National Institute for Health and Clinical Excellence (NICE)
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Audit reveals variation in use of pain relief for hip fracture

Almost half of all hip fracture patients in England are being denied NICE-recommended pain relief as part of their care, audit results reveal.

Between 70,000 and 75,000 hip fractures occur each year among people at an average age of 83 years old. This figure is likely to rise in the future as the UK population ages.

The injury often causes considerable pain, and is one of the most common reasons for older people requiring an operation under anaesthetic.

In guidance first published in 2011, NICE recommends a certain pain relief protocol for patients with hip fracture, which includes an anaesthetic known as nerve block.

NICE says that clinicians should consider adding nerve blocks if paracetamol and opioids do not provide sufficient preoperative pain relief, or to limit opioid dosage. In addition, intraoperative nerve blocks should for be used all patients undergoing surgery.

Figures from the latest audit by the National Hip Fracture Database (HFD) found that only 56 per cent of hip fracture patients received nerve block for pain relief.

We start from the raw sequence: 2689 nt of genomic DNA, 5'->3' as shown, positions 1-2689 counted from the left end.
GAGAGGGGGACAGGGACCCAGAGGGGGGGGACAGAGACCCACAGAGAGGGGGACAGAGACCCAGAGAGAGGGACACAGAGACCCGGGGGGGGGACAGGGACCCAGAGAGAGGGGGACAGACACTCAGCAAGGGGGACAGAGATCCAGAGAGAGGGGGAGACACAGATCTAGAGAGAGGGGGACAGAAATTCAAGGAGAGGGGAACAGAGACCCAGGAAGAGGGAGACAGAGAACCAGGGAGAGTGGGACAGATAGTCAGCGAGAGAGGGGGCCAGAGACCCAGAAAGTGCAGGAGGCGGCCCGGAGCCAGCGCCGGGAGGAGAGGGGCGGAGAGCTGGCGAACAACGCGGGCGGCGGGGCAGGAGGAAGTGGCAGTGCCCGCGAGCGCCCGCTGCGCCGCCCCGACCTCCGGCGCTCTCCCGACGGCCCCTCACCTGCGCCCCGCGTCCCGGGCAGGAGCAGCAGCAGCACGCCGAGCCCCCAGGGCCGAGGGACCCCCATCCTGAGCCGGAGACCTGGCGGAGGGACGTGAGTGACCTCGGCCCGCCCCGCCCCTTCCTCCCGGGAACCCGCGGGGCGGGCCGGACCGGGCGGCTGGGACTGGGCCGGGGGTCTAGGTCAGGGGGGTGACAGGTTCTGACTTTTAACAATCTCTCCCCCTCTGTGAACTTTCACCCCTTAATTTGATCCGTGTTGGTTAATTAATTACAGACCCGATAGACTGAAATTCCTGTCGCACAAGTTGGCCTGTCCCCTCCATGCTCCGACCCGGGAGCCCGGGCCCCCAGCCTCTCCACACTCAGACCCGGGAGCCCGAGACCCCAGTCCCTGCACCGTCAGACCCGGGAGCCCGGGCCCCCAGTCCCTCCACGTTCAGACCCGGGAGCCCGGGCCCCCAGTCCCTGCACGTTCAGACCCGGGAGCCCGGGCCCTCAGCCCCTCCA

The audit was conducted between May 2013 and July 2013 and included data on 16,904 hip fracture patients from 184 participating hospitals. Consequently, the report recommends that nerve block should be offered to all hospital patients who present with hip fracture.

Professor Finbarr Martin, lead for the Falls and Fragility Fracture Programme at the Royal College of Physicians and Non-Executive Director at NICE, said: "Hip fracture is the most common reason a frail elderly patient will need an anaesthetic and an operation and care of hip fracture requires the collaboration of several specialist teams and departments in the hospital to deliver care to these patients.

"It is good that over half of hospitals have adopted the use of nerve blocks as pain relief for hip fracture patients, but as this is the approach that NICE have judged most advantageous for most patients, we would expect that anaesthetists reflect on this result and guidance when making clinical decisions."

Dr Richard Griffiths, honorary secretary of the Association of Anaesthetists of Great Britain and Ireland added: "This audit has highlighted considerable variation in the quality of perioperative care provided to this vulnerable and rapidly growing patient group in the NHS.

"The fantastic enthusiasm of anaesthetists throughout the UK in trying to address some very important clinical dilemmas has resulted in some important findings that will benefit patient safety and improve care in the future."

The NICE hip fracture pathway contains all that NICE recommends on treating patients with hip fracture.

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